08 Apr 2011
- Written by Lucy Shaw
It turns out that this little book represented her initiation into reading a book with chapters and complete stories and themes just brief enough to capture and hold her short attention span. It is a graduation from “picture” books. I was amazed at Niya’s reading ability as she proudly read to me while I prepared breakfast. When she had to close the book to eat, she announced that her next trip to the bookstore would involve finding really nice bookmarks so she didn’t have to crimp the edges of the pages in her books.
This week’s question:
Dear Lucy: “You are always writing about something you read. I hate reading and just can’t make myself do it. Also, I sometimes have to look up words you use. What do you suggest?”
Dear Reader: Now this is a great question because it is from someone who is very honest and sincere. This person has also opened a window into a new possibility and is ready for a push! So I want to say thanks for this question!
I googled “reasons for a decline in reading” and found an article titled “20 Reasons for the Decline in Reading.” Of course, one of the first reasons is the convenience of computers and the Internet! Recently, in Memphis, another mid-town bookstore closed. The library is still a busy place, but a great deal of the busy-ness is in the use of computers.
But, have no fear; there are still those of us who can milk the joy out of a good book. I got my first library card at the age of 5 at the old Cossitt Library on Vance Avenue. My sister was in high school and worked there. My mother, with only an eighth grade education, was an avid reader and so appreciative of the privilege that she insisted that all seven of her children learn to love it as well. Being only two generations removed from slavery, she considered books and reading to be manna from heaven and a precious jewel of great price. Whether you are a late or early blooming reader, here are some things to consider.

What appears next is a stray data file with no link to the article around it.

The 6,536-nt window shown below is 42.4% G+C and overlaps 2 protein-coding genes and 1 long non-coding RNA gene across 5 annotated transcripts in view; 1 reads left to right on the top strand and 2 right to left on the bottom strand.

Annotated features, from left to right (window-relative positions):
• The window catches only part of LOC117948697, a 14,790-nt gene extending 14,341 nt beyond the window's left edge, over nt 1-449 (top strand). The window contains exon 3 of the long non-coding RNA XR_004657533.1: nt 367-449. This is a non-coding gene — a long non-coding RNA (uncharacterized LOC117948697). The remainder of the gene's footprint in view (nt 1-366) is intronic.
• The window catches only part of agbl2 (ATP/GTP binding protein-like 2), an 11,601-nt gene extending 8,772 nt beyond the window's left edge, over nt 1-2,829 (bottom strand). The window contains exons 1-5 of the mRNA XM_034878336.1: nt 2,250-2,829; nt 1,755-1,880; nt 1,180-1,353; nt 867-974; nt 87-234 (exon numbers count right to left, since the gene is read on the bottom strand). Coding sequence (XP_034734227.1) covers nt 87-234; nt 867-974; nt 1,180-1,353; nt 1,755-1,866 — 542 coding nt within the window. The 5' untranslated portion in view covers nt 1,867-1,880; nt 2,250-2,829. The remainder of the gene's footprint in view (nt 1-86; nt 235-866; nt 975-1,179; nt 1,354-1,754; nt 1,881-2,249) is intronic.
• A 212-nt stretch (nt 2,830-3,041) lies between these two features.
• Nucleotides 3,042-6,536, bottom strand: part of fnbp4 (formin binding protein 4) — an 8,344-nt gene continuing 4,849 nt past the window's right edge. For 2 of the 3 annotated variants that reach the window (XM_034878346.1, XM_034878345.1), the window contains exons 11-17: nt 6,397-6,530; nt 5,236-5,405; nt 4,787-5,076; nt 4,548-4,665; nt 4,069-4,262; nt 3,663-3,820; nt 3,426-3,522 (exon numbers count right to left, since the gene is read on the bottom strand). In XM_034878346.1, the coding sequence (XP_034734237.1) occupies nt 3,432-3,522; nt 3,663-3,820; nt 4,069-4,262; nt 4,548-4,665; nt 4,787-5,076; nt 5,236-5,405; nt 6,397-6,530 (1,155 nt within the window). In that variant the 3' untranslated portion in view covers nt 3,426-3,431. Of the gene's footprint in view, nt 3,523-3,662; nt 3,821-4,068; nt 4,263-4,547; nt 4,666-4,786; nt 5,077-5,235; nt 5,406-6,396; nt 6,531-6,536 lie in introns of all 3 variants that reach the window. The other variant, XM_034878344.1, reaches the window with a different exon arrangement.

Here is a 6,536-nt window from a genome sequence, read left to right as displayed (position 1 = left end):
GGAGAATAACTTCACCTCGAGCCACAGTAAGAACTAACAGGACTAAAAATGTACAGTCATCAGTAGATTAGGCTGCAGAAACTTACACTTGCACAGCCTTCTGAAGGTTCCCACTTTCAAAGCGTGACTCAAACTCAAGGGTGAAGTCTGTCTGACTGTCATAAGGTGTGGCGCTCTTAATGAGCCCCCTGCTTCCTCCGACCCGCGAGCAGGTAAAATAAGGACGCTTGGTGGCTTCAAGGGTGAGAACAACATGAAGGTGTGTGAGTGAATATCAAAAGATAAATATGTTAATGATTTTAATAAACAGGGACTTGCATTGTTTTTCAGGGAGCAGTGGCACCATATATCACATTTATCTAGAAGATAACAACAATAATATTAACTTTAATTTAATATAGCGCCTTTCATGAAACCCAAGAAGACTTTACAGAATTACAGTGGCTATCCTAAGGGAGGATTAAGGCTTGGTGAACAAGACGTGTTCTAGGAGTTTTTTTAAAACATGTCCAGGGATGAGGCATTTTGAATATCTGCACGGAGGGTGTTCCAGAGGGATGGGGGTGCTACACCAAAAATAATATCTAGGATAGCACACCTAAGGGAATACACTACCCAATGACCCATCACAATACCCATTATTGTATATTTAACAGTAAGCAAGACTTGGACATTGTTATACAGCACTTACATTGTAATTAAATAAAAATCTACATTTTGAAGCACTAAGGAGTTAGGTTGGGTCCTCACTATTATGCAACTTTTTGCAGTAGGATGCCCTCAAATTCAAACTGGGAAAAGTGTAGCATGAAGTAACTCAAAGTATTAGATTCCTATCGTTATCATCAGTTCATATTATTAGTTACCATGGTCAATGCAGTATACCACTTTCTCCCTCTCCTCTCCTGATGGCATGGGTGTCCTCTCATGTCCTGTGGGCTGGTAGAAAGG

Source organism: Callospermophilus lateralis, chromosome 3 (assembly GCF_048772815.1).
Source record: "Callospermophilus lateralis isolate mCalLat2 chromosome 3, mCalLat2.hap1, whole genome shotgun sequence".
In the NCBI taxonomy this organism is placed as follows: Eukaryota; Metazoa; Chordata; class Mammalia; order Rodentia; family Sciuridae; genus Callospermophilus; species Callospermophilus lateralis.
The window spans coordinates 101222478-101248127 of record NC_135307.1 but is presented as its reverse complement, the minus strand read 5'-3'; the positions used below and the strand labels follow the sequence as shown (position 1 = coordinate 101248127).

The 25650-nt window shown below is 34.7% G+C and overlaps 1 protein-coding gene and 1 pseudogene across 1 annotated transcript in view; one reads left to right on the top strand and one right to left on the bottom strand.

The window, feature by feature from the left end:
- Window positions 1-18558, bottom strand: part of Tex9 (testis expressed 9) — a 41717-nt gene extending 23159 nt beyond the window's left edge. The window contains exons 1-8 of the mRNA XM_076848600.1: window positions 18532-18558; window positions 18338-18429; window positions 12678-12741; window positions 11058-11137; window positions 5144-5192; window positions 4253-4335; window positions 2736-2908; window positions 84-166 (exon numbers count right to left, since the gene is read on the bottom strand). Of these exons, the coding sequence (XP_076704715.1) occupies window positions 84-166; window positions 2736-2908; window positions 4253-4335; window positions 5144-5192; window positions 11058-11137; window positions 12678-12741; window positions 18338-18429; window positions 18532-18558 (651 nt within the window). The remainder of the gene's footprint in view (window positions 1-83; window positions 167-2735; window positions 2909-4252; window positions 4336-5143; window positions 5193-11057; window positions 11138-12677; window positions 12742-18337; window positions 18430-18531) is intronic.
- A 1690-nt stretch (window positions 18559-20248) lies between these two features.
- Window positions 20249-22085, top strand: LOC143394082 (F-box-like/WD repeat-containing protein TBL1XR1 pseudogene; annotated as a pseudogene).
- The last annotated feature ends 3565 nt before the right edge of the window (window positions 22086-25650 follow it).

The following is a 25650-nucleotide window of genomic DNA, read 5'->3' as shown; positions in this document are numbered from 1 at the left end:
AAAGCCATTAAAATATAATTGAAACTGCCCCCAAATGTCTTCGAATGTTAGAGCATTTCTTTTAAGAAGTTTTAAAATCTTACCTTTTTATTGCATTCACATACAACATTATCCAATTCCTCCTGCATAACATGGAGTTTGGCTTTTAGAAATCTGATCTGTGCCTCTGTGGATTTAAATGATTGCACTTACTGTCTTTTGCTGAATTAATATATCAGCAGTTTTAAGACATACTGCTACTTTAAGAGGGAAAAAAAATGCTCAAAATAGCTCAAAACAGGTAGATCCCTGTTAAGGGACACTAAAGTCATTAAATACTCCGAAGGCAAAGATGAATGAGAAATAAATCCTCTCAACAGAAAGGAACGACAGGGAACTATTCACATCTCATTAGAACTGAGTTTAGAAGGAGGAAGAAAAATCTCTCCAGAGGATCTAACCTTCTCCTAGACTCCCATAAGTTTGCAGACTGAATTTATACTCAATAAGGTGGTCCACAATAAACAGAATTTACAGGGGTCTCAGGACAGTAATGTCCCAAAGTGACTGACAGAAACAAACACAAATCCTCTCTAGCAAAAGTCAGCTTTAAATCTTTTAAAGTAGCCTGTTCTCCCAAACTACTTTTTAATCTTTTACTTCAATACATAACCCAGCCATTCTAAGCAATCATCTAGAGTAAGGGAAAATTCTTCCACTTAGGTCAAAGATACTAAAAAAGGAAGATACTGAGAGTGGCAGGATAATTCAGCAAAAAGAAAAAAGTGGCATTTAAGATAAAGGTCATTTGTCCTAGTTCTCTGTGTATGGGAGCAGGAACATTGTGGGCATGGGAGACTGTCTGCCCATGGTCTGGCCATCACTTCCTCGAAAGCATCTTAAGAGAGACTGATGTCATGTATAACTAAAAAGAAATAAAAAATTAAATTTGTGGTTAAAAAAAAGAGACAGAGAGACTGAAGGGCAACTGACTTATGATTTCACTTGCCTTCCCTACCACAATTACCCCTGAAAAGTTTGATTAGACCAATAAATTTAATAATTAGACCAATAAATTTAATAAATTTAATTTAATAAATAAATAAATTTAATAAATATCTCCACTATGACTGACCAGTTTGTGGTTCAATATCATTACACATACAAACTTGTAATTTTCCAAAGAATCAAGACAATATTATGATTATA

Your ability to read gives you a power that cannot be taken from you. No one can ever deprive you of information and you can learn to discern what is true or not.
Start by simply reading whatever turns you on, whatever interests you.
Reading is a quick way to build your vocabulary. Never, ever read a word you don’t understand without looking it up! When we were children, my Mother would use words with us that she had only read in books and could therefore not pronounce them correctly. She knew exactly what they meant because she looked them up, but had never heard them spoken. She derived great fun from having us pronounce them correctly for her. This was great encouragement for us, as we wanted to show her how smart we were.
As adults, Sunday dinner at my Mother’s meant a review of the weekly newspapers and magazines. One would dare not go to her table unprepared. This is another great strategy for new readers. Read the news and share it with others for discussion and diversity of opinion. This newspaper is available to you free in places such as Tri-State Bank of Memphis branches as well as on line.
Just for practice, start reading the labels on all of the food items you purchase. Any ingredient with more than 10-letters should make you think twice about eating that thing! This will have a nice health benefit for you also.
Set an Intention. That means, make a decision to read, to love it, and to get good at it. Intention is everything. Create an affirmation that you use every day…”I intend to read 5 pages of something new every day for the next 3 months.” Set an intention that makes you stretch beyond your comfort zone.
And if by chance you need some help with your reading skills, find the local Literacy Council and see what they can do for you. In fact, if literacy is not a problem for you, volunteer with the Literacy Council and I bet that will get you reading!
Thanking you for being ready to find one of those pearls of great price!